Opponents, while acknowledging the direction of youth sentiment, beg to disagree.
"Without some reversal of the trends, that could be the case, but I'm not resigned to that," says Tony Perkins, president of the conservative Family Research Council, noting that when put to a public vote in California, legalized gay marriage lost.
"I don't think anything is inevitable," Perkins says, adding that he considers the Vermont situation "an outlier" that has run ahead of public opinion.
Twenty-nine states have constitutional amendments restricting marriage to one man and one woman, and 13 states have laws that do the same.
A recent CNN/Opinion Research Corp. poll found that a majority of Americans oppose the legalization of same-sex marriage. Fifty-five percent of those polled said such marriages should not be legally recognized; 44 percent said they should.
A CBS News poll released early this month also showed Americans divided on the issue: Six in 10 supported some form of legal recognition, but only one-third said that same-sex couples should be allowed to marry.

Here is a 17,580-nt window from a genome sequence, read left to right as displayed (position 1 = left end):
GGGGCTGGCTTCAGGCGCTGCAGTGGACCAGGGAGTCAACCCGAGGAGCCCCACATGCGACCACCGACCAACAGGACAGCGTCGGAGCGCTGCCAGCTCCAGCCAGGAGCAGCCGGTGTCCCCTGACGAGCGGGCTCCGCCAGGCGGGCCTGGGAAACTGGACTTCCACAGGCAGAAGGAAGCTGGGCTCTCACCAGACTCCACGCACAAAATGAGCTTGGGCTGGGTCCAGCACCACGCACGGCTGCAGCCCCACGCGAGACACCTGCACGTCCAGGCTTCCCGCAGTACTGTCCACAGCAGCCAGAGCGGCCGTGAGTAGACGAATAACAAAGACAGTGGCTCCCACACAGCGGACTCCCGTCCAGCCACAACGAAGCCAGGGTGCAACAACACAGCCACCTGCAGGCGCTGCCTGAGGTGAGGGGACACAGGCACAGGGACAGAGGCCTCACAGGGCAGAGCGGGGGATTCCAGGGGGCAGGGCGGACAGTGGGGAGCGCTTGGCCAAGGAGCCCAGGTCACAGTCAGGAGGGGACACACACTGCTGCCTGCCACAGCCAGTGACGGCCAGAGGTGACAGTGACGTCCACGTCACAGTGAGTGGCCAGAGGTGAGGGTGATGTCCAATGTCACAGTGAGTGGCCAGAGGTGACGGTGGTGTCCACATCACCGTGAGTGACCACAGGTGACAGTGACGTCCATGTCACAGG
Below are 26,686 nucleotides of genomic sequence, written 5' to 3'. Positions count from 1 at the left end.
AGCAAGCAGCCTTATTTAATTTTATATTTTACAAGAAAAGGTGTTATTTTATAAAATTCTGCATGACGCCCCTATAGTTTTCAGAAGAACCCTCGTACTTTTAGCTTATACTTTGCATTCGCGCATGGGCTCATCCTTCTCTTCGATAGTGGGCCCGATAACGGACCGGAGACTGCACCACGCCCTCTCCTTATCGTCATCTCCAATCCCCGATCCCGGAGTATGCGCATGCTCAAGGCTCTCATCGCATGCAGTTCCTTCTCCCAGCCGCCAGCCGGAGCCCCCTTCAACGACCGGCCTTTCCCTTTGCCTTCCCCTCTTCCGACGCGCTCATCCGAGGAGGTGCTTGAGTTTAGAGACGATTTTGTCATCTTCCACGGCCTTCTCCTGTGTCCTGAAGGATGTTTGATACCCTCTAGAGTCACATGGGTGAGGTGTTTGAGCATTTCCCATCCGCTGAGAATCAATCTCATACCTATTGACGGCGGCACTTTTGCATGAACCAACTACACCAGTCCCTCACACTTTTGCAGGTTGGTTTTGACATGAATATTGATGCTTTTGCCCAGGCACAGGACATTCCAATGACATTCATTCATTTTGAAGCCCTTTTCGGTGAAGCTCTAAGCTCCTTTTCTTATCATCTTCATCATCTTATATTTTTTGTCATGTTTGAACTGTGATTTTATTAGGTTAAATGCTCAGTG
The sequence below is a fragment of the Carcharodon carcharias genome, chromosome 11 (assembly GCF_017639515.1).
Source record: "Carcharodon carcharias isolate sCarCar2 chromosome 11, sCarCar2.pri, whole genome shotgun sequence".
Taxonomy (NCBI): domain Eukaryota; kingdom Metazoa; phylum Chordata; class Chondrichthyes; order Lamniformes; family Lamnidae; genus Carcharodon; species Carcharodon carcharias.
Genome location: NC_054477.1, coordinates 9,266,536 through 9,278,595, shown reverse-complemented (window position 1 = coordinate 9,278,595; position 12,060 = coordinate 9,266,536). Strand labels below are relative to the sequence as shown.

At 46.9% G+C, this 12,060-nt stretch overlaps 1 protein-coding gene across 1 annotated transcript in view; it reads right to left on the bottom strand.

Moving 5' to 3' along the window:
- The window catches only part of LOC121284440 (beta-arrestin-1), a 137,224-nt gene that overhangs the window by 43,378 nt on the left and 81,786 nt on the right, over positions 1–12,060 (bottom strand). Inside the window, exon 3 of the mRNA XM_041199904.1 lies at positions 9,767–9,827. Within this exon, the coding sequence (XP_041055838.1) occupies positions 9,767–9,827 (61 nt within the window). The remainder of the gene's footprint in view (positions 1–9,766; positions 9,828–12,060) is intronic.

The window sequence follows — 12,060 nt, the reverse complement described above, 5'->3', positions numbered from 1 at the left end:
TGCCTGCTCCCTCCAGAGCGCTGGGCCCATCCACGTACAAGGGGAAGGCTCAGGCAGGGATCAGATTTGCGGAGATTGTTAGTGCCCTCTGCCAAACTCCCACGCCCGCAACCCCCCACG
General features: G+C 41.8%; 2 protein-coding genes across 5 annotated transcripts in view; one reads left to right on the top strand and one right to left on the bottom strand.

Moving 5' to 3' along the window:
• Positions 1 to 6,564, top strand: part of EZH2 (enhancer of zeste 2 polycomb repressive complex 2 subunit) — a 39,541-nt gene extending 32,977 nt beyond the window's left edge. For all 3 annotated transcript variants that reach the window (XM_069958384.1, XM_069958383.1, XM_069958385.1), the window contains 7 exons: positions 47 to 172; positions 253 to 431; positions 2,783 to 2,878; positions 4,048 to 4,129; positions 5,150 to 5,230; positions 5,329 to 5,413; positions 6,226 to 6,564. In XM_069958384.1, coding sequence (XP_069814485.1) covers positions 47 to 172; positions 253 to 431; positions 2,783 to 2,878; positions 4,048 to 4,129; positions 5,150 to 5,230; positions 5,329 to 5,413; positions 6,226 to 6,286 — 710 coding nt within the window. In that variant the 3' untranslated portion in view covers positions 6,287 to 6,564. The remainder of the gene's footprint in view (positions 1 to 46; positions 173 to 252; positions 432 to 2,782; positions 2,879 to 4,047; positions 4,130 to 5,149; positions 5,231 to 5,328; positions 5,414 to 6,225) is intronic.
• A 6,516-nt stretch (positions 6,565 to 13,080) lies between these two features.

"Evidence does not suggest that the public is turning that quickly on this," Perkins says. "This is not a natural evolution."
Framing The Issue As One Of Civil Rights
The same-sex marriage movement has been historically speedy, says Marty Rouse, the national field director for the Human Rights Campaign, an organization at the forefront of the gay rights movement. It was only nine years ago that Vermont, amid turmoil and tumult, became the first state in the nation to approve civil unions for same-sex couples.
"As far as civil rights movements go and in terms of a change in culture, this has been a very fast evolution for American society," says Rouse, who has been instrumental in organizing state-based legalization efforts.
"But it's actually progressing the way we expected it would," he said.
For years, gay rights organizers have been working in targeted states to get sympathetic legislators elected, to organize grass-roots supporters, and to advance legislation that would soften the ground for same-sex marriage.
Four states allow same-sex couples to marry (Massachusetts, Vermont, Connecticut and Iowa.) Three other states (New Hampshire, New Jersey and Oregon) extend to same-sex couples the same spousal rights guaranteed at the state level. The District of Columbia and California offer same-sex couples almost all state spousal rights. And three states (Hawaii, Maine and Washington) extend partial rights. Seventeen states now give their employees domestic partnership benefits.
There's been a concerted effort to stay away from religion, Rouse says, and to frame same-sex marriage as simply a civil right.